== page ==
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Conception to Birth - What happens?

It's surprising how little we seem to know about the processes which take place inside our body. This is a shame as our body performs mind blowing amazing things everyday, the most perfect living machine and a total miracle in design. For those of you trying to get pregnant, for those of you I am giving fertility enhancing Arvigo sessions to and for those just interested in the workings of our body, here is a short summary of the journey of the egg to embryo.

Each month inside an ovary, alternating in monthly cycles, a group of eggs start to grow in small, fluid-filled sacs called follicles. Eventually, one of the eggs erupts from the follicleas a mature egg, a process called ovulation.

After the egg leaves the follicle, the follicle develops into something called the corpus luteum, which releases a hormone which helps to thicken the lining of the uterus, preparing it for the egg. The egg then travels into the fallopian tube. Here it must be fertilised by a single sperm within 12-24 hours otherwise the egg dies and is shed with the uterus lining in a process we know as menstruation. All this happens, on average, about 2 weeks after your last period.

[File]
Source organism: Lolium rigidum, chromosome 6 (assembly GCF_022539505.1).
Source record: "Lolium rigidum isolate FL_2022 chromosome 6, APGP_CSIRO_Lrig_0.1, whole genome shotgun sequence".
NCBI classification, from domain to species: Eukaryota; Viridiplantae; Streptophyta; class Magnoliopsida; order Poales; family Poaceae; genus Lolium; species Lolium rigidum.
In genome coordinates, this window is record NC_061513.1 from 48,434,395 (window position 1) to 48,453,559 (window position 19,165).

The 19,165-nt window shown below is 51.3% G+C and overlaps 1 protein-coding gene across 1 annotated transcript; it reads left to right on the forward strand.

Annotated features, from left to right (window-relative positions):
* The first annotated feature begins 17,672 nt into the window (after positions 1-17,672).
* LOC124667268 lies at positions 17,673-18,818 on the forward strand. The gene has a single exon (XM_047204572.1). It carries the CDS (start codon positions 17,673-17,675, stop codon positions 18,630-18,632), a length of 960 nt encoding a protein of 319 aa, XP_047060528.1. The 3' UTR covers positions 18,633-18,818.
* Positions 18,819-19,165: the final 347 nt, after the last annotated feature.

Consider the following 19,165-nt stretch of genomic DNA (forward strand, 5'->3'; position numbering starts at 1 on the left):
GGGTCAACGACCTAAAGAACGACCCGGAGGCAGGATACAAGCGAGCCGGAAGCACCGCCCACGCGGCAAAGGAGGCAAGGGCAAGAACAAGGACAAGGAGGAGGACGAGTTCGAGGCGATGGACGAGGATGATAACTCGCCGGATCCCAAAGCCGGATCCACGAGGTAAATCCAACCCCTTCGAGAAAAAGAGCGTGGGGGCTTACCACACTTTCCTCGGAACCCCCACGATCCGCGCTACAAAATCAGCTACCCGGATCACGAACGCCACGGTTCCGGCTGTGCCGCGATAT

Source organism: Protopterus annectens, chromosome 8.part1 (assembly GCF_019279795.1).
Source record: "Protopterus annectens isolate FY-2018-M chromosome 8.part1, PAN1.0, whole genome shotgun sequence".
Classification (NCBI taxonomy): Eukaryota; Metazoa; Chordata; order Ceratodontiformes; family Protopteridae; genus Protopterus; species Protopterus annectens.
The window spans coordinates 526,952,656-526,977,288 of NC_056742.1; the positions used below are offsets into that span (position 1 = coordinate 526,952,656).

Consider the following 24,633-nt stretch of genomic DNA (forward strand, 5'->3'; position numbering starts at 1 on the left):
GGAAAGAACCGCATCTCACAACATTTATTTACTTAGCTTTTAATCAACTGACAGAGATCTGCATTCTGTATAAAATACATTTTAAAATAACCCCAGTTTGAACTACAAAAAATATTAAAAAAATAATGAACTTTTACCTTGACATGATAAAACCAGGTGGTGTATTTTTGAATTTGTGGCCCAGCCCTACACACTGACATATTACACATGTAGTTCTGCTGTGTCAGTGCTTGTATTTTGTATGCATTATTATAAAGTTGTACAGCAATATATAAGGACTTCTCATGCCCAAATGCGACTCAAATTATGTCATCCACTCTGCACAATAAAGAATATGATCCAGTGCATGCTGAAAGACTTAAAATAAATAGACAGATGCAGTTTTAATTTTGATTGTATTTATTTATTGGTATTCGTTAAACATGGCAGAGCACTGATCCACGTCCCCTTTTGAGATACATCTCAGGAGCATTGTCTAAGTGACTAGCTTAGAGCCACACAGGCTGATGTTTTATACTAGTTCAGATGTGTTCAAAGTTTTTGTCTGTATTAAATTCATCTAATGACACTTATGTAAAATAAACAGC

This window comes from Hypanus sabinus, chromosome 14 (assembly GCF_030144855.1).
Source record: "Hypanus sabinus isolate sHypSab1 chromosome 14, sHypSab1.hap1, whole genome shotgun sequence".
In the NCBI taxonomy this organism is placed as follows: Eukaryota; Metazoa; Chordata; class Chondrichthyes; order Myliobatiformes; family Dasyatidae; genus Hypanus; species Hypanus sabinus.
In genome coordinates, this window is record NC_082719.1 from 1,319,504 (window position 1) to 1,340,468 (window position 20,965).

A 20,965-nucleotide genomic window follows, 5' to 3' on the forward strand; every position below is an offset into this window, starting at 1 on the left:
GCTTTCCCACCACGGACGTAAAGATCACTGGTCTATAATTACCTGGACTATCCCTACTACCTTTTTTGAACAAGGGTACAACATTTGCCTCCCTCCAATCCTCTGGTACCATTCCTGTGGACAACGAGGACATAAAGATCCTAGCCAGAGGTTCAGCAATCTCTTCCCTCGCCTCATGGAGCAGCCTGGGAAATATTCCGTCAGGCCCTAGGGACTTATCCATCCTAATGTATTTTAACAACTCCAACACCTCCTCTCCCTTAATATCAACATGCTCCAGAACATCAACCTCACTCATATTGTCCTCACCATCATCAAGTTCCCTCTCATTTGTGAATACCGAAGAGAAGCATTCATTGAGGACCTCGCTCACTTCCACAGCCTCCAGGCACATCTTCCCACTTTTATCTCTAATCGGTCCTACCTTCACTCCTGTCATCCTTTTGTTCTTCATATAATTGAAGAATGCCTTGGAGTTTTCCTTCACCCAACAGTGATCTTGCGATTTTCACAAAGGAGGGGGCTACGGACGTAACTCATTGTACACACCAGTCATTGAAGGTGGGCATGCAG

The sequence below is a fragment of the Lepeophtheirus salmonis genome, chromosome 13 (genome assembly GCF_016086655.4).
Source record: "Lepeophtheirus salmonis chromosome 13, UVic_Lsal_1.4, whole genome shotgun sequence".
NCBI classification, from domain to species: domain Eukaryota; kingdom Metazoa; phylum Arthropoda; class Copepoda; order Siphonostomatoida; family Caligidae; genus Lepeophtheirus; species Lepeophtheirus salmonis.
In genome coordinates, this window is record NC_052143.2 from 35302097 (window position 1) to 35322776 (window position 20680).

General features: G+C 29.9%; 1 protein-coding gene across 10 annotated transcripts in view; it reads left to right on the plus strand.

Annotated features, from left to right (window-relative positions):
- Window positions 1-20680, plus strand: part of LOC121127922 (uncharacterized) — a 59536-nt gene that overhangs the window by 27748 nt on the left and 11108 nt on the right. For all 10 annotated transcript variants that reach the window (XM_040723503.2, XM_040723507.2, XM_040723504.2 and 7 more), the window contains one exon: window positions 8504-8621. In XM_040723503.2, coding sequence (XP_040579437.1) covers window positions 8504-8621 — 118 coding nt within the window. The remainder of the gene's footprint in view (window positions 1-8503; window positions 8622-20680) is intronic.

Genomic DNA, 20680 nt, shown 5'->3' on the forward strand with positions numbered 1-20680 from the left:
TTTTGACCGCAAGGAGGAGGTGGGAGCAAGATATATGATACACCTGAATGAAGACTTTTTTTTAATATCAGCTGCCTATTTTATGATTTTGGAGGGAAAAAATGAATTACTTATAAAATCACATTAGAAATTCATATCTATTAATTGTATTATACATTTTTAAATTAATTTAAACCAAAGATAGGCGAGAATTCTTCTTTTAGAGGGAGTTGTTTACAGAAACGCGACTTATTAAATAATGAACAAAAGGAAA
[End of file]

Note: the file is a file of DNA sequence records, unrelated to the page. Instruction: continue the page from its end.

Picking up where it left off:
If you’re trying to conceive, it’s more important to know when your fertile window is, rather than when you actually ovulate. Luckily, the fertile window lasts a lot longer than ovulation itself because sperm can live inside the female reproductive tract for up to five days. The best chance for pregnancy occurs when sperm is waiting in the fallopian tubes before ovulation occurs. A man may ejaculate 40 million to 150 million sperm, which start swimming upstream toward the fallopian tubes on their mission to fertilise an egg. Fast-swimming sperm can reach the egg in a half an hour, while others may take days. The sperm can live up from 48-72 hours and only a few hundred will even come close to the egg because of the many natural barriers that exist in a woman's body. When the sperm penetrates the egg, the surface of the egg changes so that no other sperm can enter. At the moment of fertilisation, the baby's genetic makeup is complete, including whether it's a boy or girl. The fertilised egg starts growing and, dividing into many cells. It leaves the fallopian tube and enters the uterus 3 to 4 days after fertilisation. In rare cases, the fertilised egg attaches to the fallopian tube, called a tubal pregnancy or ectopic pregnancy. After the egg reaches the uterus, the fertilised egg attaches to the lining of the uterus, called the endometrium. This process is known as implantation. After the egg attaches to the uterus, some cells become the placenta while others become the embryo. Some women notice spotting (or slight bleeding) for 1 or 2 days around the time of implantation. The lining of the uterus gets thicker and the cervix is sealed by a plug of mucus which will stay in place until the baby is ready to be born. Within about a week of conception, a hormone called human chorionic gonadotropin (hCG) can be found in the mother's blood, made by cells that have become the placenta. The hormone will show up on a blood or urine pregnancy test at the doctor's office. But it usually takes 3 to 4 weeks for levels of hCG to be high enough to be detected by home pregnancy tests. The heart begins beating during week 5. The brain, spinal cord, heart, and other organs are beginning to form. At the eighth week the developing baby, now called a foetus, is well over a half-inch long -- and growing. A "full term" delivery generally happens around 40 weeks. Fascinating 3 minute video of the journey from conception to birth.

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